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Showing posts from June, 2017

Modulating Wnt Signaling in Autism and Cancer

Source: LDL receptor-related proteins 5 and 6 in Wnt/�-catenin signaling: Arrows point the way
In earlier posts I have covered various signaling pathways such as Wnt, mTOR and the unusually sounding Hedgehog. You can go into huge detail if you want to understand these pathways, or just take a more superficial view. In most cases, things only start to go wrong if you are hypo/hyper (too little/too much) in these pathways. We saw with mTOR that most people with autism are likely to have too much activity and so might benefit from mTOR inhibition, but a minority will have the opposite status and stand to benefit from more mTOR activity. When it comes to Wnt signaling the research suggests the same situation. Wnt signaling is likely to be aberrant, but both extremes exist.
Wnt signaling networks in autism spectrum disorder and intellectual disability Given the large volume of genetic data, analyzing each gene on its own is not a feasible approach and will take years to complete, let alone atte…

Broccoli sprouts for all Diabetes and some COPD

This blog is about translating existing medical research into therapy for autism, but quite often the same research has clear application to other conditions. Very often those conditions include diabetes, a common severe form of asthma (COPD -Chronic obstructive pulmonary disease) and of course cancer. Some readers of this blog are already applying some of these insights to improve their diabetes and indeed COPD. Type 2 diabetes is becoming very common and so more interest is being shown in better managing it. Sulforaphane from broccoli sprouts should benefit people with both Type1 and Type 2 diabetes, as more people are beginning to realize.

Cancer is a complex subject with many different molecular variants, but much of the science that needs to be applied is shared with autism. If you could master PAK1, RAS, PTEN, BCL2, P2X7, NRF2 etc you would be well placed to treat variants of both conditions. There is a surprising overlap between the existing drugs being repurposed for some autism…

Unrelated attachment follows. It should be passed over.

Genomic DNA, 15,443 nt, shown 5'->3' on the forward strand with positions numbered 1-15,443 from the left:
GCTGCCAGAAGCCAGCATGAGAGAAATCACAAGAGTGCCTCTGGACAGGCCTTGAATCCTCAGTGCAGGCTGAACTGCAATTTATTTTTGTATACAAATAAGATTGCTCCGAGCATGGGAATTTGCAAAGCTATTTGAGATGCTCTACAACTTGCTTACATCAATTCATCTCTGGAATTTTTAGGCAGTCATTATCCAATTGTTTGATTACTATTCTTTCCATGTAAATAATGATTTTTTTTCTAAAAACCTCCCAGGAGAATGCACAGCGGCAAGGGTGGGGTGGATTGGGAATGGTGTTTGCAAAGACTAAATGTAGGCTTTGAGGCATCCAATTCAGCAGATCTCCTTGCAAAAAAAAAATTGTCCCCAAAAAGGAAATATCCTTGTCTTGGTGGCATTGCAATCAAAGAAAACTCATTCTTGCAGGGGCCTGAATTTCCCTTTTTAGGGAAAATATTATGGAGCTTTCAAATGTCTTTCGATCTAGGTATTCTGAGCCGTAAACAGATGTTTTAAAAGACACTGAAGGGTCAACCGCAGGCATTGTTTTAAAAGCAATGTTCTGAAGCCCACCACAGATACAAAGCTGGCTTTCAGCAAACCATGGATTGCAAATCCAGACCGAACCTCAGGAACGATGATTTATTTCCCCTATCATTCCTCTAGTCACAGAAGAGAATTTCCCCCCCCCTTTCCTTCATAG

Eosinophilic Esophagitis � another Granulocyte Disorder Associated with Autism

There are many comorbidities associated with autism.I have long held the view that these comorbidities hold the key to understanding each particular case of autism.  In many cases this may be far more useful than genetic testing, which only seems to help in a minority of cases.

�Ringed esophagus� aka �Corrugated esophagus�


This then allows you to put people into sub-groups that may well respond to the same therapy.This may all sound like common sense, but apparently is not.

Eosinophilic esophagitis (EoE) is a relatively new diagnosis and it is applies to a certain type of reflux/GERD/GORD that might be associated with a difficulty in swallowing and may not respond well to the standard stomach acid lowering therapies.
It is likely that most people with Eosinophilic esophagitis have never been correctly diagnosed. Many people have taken several years to get the correct diagnosis.
It is known that Eosinophilic esophagitis is much more common in autism than the general population. One study sh…